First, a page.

To round out my sense of uncertainty, John’s birthday is coming up soon and I have yet to buy him a present. The gift I had been considering just doesn’t seem to fit, at least not now. Tomorrow I will be wandering the streets trying to find something that feels somehow good enough. And while I know he would be happy if I just bought him a mechanized demon arachnid and made him hot dogs for dinner, I want to be able to hold something out to him that somehow expresses how I feel. So I am like Robin Williams ploughing maniacally through a box of disguises and bizarre props, studying each one for its potential. I seek something complex and eccentric, with a pulse of pure love smouldering underneath.
Nothing seems good enough. Is that how it is with love -that there is no thing or combination of things that can express it properly? Perhaps I shouldn’t listen to so much sad music (I’m on the Duncan Chisholm again) as it makes me emotionally self-indulgent and generally quite sappy. John would mock me heartily, but in secret he would love me for it, too.
Finally one more tale, this time of memory and sandwiches. I have fallen behind on my listening to the Vinyl Café pod cast with Stuart McLean, which I love dearly. So today on the walk to work, at lunch and on the walk home again, I listened. And at one point Stuart was telling the story of when Dave was heading down to Cleveland but how he stopped at Niagara falls and went to a little café and had a grilled cheese sandwich.
Grilled cheese sandwich. At the mention of it I knew exactly what it looked and tasted like. Proper, cheap café grilled cheese, made with white bread and cheese slices, squashed almost flat and served with fries or maybe some pale sheets of iceberg lettuce. I went through a phase as a teenager when I ate a lot of them, mostly because I was trying to be a “cool” vegetarian without having any understanding of a healthy diet.
But when I think of grilled cheese sandwiches, only one place comes to my mind. If you are driving through Hope, B.C. and you are heading north, then just before you round the corner that will take you onto the bridge and over the river, there will be a small red, white and yellow (at least these are the colours in my head) shack on the left hand side, close to where the riverside camping area is. It used to be a café, but it has been closed for years now. I ate there only once, travelling back from Vancouver with Mikara, Kryce and Moe’s dad.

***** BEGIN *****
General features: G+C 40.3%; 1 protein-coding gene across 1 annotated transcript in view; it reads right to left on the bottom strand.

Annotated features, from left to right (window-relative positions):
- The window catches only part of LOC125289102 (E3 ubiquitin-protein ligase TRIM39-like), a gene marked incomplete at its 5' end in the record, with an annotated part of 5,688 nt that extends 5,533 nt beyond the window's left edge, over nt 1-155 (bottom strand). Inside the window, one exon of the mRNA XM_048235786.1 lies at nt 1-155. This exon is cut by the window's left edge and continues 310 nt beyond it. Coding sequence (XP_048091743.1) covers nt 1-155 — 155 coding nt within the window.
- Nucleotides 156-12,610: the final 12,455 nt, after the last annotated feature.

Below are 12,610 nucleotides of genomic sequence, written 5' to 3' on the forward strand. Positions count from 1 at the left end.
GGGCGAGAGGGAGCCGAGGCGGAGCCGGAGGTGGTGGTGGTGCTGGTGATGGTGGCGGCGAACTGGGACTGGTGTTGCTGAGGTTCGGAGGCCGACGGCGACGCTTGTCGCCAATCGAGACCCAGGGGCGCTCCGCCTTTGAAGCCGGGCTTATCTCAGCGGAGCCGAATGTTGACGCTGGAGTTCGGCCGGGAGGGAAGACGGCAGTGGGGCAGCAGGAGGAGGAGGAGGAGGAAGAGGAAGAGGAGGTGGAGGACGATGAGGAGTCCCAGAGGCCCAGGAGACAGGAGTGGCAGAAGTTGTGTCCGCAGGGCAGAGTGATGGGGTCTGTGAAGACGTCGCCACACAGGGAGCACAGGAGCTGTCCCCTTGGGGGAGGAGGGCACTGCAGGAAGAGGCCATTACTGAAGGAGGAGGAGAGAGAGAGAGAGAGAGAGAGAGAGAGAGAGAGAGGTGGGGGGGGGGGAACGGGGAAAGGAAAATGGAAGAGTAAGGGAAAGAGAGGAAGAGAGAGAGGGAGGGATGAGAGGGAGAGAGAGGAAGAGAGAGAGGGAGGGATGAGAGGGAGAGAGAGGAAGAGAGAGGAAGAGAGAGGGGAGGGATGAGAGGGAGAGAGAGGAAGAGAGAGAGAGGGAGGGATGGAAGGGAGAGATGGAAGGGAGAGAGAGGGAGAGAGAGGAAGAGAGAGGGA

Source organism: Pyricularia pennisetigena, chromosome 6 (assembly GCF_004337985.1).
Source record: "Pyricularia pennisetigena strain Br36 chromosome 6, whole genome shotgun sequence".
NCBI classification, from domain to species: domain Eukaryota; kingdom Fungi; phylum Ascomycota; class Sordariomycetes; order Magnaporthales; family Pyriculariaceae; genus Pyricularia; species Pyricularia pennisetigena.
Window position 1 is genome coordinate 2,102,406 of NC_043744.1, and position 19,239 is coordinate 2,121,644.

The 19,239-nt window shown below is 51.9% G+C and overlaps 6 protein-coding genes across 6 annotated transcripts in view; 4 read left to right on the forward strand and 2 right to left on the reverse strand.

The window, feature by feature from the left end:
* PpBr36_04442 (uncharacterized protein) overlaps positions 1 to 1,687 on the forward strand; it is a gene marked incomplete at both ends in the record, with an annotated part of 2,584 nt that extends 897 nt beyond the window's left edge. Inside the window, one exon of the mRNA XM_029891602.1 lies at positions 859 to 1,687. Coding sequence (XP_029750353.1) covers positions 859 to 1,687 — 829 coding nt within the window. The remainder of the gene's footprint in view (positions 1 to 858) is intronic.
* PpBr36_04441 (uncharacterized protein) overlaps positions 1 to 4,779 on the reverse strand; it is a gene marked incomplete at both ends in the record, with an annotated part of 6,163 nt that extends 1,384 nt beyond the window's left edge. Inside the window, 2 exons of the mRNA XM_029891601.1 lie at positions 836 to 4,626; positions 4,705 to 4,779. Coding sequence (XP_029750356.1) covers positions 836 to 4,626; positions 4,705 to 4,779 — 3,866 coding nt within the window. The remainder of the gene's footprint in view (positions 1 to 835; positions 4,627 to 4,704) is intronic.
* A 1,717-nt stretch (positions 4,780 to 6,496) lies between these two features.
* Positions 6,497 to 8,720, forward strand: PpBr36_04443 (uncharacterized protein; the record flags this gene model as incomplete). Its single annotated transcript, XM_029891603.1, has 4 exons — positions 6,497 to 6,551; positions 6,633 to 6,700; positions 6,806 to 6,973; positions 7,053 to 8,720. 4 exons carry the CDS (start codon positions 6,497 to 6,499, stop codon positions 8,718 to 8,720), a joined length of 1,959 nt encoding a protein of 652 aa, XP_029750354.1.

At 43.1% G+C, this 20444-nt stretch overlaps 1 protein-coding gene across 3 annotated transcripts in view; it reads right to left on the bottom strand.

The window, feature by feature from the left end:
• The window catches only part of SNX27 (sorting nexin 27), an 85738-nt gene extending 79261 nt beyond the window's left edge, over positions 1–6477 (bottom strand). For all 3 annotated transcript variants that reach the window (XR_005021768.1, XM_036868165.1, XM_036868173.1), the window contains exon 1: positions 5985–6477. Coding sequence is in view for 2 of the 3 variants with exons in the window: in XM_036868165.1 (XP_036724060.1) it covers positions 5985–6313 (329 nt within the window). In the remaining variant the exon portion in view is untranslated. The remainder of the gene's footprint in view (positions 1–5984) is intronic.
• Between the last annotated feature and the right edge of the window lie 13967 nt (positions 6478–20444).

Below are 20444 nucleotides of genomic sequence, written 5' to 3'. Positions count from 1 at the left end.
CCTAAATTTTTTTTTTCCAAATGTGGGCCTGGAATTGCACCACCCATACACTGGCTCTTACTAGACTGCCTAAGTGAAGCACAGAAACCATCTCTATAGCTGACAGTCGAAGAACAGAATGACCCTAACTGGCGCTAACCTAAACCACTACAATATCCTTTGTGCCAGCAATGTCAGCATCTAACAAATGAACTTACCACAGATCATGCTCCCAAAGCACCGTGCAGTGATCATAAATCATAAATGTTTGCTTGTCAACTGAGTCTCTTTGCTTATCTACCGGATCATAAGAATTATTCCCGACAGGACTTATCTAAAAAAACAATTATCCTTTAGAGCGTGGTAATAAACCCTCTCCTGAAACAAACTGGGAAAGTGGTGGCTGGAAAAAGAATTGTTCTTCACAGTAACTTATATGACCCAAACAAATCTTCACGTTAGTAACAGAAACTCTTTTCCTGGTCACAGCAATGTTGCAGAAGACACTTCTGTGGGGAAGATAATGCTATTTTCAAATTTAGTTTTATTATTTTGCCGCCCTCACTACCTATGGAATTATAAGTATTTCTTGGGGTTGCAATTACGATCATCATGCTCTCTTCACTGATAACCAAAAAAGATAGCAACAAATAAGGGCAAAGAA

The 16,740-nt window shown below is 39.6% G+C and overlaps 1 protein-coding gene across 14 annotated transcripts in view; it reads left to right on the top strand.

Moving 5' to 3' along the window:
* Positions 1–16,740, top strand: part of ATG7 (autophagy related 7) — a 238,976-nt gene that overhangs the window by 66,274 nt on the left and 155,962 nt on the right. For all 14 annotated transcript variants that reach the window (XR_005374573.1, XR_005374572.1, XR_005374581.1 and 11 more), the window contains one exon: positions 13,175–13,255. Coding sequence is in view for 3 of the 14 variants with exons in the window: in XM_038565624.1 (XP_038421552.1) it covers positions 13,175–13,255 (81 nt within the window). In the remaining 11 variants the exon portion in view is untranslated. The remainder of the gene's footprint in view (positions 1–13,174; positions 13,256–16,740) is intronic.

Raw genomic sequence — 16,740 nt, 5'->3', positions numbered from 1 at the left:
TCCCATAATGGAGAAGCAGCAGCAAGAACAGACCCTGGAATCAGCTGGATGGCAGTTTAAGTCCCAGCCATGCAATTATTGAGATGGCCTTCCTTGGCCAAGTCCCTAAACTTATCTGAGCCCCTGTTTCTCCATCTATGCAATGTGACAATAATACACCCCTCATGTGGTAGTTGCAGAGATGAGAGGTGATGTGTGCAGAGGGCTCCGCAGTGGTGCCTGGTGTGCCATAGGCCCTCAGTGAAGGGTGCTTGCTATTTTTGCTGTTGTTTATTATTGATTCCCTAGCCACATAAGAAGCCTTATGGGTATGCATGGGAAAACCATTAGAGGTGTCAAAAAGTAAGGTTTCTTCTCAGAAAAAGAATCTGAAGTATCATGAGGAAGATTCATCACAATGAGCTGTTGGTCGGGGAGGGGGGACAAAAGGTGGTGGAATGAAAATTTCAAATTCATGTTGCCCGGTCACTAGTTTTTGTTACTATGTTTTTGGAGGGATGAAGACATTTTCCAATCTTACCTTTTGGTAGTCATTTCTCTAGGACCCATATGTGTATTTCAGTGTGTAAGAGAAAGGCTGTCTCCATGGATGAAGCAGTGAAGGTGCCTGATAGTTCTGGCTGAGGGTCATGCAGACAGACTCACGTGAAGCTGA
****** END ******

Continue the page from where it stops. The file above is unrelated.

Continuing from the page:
I think Graham had driven us down to see the Pogues in concert and I also recall that while we were in the city he picked up some more soapstone (I can still see the image of wholesaler’s yard, giant chunks of stone scattered everywhere like mother nature’s wounded soldiers). We were driving back through the Fraser Canyon, familiar songs on the radio, a strange energy churning in the van that even then I recognized as the beautiful friction of two people falling in love. I wonder whether Graham felt it, too, and what he thought as he drove the van and we stopped for lunch at the café.
Most of the diners we had eaten at during the trip did not carry an array of vegetarian food options, and I remember saying as we sat down that I just wanted something that was not a grilled cheese sandwich. But then the menus came and when the waitress returned, I remember glumly informing her that I would please have a grilled cheese sandwich.
Tonight on the way home I bought bread and terrible cheese slices and I made myself a grilled cheese sandwich for my dinner. It was great, yet at the same time truly awful.
How can the mention of three words - grilled cheese sandwich - cause such an eruption of memory for me? How wonderful that the mind can attach itself thus, mingling at once the remembrance of sight, sound, taste, emotion.
And those, for now, are all my stories.
Twilight Scrawls by Kirstin Maguire